I’m all for sensational journalism (see title), in regards to getting readers’ attention. That’s the whole point right? Reel them in with an outrageous title and maybe a picture. I think it’s even more interesting when that particular comment or picture doesn’t accurately describe what the piece is about. For example – look at this picture on the front cover of the KSU Collegian:
This picture would spark thoughts that cows are a biohazard – obviously that is a FALSE OBSERVATION. However, it definitely grabbed my attention (especially since it was on the front page) and got me to read the whole story, “Vet Students Prepare for Outbreaks”, which was another misrepresentation of the story. The story was actually about 4 KSU vet students (one of which was my old roommate, Michelle Colgan) that spent their summers learning about and preparing for “emergency management and public health, including proper use of protective gear, setting up decontamination sites for mock crime scenes, doing blood draws and performing necropsies, or post-mortem examinations.” These practices would be necessary if bioterrorism were ever to occur in Kansas or if a disease like foot-and-mouth were ever to break. The headline implies that there is a biohazardous outbreak looming on the horizon and that vet students are scampering around in havoc preparing for the possibility of impending doom aka PID (that title had a point), when in all acuality the students are just learning precautionary measures.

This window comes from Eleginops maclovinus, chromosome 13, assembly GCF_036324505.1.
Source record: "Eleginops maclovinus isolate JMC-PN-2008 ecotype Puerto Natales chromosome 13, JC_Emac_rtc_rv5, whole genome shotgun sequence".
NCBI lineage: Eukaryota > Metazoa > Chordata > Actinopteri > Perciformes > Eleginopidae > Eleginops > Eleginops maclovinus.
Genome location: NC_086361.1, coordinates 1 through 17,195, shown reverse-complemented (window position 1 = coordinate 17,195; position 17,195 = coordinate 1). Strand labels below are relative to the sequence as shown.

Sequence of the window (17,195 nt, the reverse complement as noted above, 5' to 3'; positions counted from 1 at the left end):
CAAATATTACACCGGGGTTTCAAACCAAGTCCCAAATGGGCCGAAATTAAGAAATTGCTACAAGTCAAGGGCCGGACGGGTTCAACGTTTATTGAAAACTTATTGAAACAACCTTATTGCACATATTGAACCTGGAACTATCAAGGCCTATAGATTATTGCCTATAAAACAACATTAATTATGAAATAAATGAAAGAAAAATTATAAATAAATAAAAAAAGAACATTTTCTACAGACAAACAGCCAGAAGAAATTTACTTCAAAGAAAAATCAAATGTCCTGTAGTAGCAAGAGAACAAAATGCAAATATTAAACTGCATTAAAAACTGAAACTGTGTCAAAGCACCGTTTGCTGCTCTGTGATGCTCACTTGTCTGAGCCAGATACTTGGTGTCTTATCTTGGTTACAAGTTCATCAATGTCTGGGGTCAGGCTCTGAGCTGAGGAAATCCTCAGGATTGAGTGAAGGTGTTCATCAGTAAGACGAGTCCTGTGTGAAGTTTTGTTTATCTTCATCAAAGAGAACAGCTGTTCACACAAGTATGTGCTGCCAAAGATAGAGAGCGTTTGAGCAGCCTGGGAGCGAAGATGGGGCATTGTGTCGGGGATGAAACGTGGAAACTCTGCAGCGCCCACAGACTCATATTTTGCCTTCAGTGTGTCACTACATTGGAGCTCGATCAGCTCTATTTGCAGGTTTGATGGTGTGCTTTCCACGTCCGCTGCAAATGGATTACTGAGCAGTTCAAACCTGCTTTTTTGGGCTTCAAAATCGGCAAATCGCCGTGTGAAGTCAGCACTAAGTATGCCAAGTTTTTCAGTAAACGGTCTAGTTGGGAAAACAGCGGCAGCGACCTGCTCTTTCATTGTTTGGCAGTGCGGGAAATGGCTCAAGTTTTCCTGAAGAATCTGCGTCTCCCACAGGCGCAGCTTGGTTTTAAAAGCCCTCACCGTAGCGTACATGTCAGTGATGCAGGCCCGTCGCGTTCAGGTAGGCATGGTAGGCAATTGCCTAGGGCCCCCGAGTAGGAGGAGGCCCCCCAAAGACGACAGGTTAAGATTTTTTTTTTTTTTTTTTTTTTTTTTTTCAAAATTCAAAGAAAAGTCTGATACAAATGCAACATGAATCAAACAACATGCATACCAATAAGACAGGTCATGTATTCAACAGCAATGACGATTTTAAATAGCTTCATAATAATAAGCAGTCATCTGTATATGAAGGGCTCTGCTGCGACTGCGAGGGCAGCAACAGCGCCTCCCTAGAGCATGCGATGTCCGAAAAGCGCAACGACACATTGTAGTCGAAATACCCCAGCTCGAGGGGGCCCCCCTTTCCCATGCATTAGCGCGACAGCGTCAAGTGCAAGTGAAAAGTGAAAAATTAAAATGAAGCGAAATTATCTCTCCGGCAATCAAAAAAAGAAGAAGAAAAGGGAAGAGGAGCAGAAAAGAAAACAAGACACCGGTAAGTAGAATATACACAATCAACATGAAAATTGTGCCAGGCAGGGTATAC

I commend the author of that article for successfully demanding the attention of anyone who picked up a Collegian today. Well done – however, I sincerely hope that non-ag types took the time to read more than just the headline….
Until next time,